The last two sons of an illustrious family spent their lives gambling and breaking speeding laws, but played a small role in developing new technology, They grew up among the gardens and orchards at Newgardens, Teynham, since the 1840s., It was all part of an idyllic childhood for the Honeyball boys. Martyn (right in the picture) and Lawrence (left in the picture) who were the sons of Colonel James Frederick Honeyball, a wealthy farmer and businessman, and his wife, Olympia.
Much has been written about the Colonel and his wife, who were pillars of the community of Teynham, entertaining illustrious guests such as the Duke of York, the future George VI, as well as welcoming schoolchildren and village clubs and societies. But the strange and tangled tale of what the boys went on to do is also interesting.
James Frederick Martyn Hearne Honeyball, who preferred to be called Martyn, travelled the world, moved to Australia, ditched the family name and was instrumental in changing the way we tax our cars.
Lawrence Ley-Kempthorne Honeyball registered an early patent for pre-war radar and radio technology, came up with an idea for reusing air raid sirens after the war, and then gambled away the family fortune as a London socialite.
Neither married and they were the last of the line. The engagement of Martyn to Rachel, only child of Dr and Mrs Irby Webster, of The Parsonage, Rainham, was announced in 1925, but the wedding never went ahead and she died in 1929.
Martyn served in the RAF as a pilot officer until 1920, although it is unclear whether or not he flew. He had no other career, and when on his travels to Chile, Jamaica, New Zealand and Australia, he always went first class and gave his occupation as “None”.
He tired of life in Teynham, and by 1926 he was living in Tasmania, where, on 14 July, a legal notice shows his name change to J. F. Martyn Hearne. The local newspapers also show him committing an impressive string of driving offences, most of them for speeding.
His father had died in 1923, and although he maintained business interests in Tasmania, Martyn travelled home frequently, and usually gave his address as Newgardens.
He was back in Teynham by the 1930s, adding to his tally of driving offences around Kent and Sussex, but took out patent for improvements to the internal combustion engine in Australia in June, 1947.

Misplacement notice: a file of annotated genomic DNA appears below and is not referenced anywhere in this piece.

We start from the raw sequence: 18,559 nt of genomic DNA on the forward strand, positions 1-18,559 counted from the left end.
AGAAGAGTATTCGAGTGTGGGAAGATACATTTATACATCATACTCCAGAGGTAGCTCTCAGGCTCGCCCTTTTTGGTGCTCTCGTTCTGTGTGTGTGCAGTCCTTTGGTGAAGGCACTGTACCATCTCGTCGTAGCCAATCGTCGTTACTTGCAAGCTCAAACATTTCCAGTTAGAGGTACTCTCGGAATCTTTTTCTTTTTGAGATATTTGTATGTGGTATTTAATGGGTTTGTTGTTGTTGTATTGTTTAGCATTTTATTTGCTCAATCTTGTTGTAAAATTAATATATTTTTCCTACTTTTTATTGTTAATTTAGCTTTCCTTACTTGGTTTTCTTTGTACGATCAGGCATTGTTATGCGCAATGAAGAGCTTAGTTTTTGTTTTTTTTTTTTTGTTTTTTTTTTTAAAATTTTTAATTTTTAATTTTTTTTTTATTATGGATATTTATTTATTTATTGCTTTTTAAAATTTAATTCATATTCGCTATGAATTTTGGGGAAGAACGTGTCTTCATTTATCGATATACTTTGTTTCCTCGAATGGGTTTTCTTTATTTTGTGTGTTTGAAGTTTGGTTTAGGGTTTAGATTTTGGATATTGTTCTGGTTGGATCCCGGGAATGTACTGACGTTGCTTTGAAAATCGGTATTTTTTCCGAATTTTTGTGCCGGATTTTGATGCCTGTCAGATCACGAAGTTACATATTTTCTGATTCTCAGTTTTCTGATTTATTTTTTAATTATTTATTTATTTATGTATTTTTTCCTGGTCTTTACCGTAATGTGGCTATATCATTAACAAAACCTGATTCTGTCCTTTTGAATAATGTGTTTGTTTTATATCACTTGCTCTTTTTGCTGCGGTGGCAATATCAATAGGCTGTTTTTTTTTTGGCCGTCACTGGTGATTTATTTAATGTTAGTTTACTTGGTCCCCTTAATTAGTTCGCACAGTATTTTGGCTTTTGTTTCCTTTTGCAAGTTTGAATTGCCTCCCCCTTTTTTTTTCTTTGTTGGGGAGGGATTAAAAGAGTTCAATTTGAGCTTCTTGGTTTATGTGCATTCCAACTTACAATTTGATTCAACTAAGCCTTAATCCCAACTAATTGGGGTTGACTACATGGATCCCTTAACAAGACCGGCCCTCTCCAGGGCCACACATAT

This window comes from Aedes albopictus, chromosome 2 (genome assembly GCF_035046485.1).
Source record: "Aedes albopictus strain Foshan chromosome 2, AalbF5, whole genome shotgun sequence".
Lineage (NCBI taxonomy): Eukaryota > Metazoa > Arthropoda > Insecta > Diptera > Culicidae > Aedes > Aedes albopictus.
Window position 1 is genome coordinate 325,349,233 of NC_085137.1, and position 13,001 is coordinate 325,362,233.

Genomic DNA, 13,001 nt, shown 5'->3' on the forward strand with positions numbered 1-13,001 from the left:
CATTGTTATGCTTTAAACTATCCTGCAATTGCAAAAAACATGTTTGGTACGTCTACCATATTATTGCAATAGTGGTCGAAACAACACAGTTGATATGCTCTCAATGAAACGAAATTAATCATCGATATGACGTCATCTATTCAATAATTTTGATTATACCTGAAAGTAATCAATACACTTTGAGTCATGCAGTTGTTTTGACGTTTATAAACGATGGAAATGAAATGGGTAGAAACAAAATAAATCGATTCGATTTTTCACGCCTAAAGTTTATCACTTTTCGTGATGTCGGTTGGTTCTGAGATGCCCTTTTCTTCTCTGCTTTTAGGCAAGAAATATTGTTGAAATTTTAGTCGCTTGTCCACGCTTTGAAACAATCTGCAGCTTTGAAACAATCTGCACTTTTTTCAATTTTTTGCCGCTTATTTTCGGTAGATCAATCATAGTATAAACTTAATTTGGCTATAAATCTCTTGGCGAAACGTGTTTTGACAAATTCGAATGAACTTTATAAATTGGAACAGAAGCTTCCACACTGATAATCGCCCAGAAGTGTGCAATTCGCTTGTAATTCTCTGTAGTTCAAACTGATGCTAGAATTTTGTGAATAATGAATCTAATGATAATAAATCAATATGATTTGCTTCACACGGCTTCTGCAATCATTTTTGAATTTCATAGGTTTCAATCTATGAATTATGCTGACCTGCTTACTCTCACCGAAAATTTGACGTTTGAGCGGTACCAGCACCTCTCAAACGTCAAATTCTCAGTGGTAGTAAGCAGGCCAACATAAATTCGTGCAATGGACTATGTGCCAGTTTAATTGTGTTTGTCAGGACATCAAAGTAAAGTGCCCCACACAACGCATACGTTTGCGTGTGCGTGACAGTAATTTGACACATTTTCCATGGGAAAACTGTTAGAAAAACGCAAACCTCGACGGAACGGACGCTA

And it was engines that sparked Martyn’s interest and greatest claim to fame. Since the earliest days of motoring, taxation rates in Britain had been based on the horsepower of a vehicle, using a complicated formula devised by the RAC, involving piston surface area, cylinder bore in inches and maximum piston speed. But as design and technology progressed in the 1920s and 1930s, engines were developing much more power than their RAC rating suggested.
By 1924, the 747cc Austin Seven, named for its 7hp rating, was actually producing 10.5 brake horsepower, 50% more than its official rating. It became common for car- makers to include both the RAC tax horsepower and the actual output in model names, bringing us names such as the Alvis 12/70 and the Wolseley 14/60.
The 1935 Standard Flying Twelve (as shown) boasted a 1.6-litre engine, with aluminium head, and developed 44 brake horsepower, almost four times its RAC taxation rate.
Quite how Martyn Hearne became involved in the debate is uncertain, but in October, 1945, the East Kent Gazette reported that he had “proposed a scheme for the taxation of motor vehicles based on the literage capacity, which is claimed as being far more equitable than the current method”.
Not only that, it was warmly welcomed by car company bosses, including those of Morris Motors, Rolls-Royce, Vauxhall and Armstrong Siddeley, and endorsed by the Automobile Association.
Modestly named by Martyn as the Hearne Litre Capacity Tax, it was indeed adopted by the government, and was the basis of the way we taxed vehicles for the next 70 or so years, until emissions became a more important part of the equation.
Lawrence followed his brother into the RAF in 1927, again on a short-service commission as a Pilot Officer with the General Duties Branch, which often indicates an intelligence role rather than flying.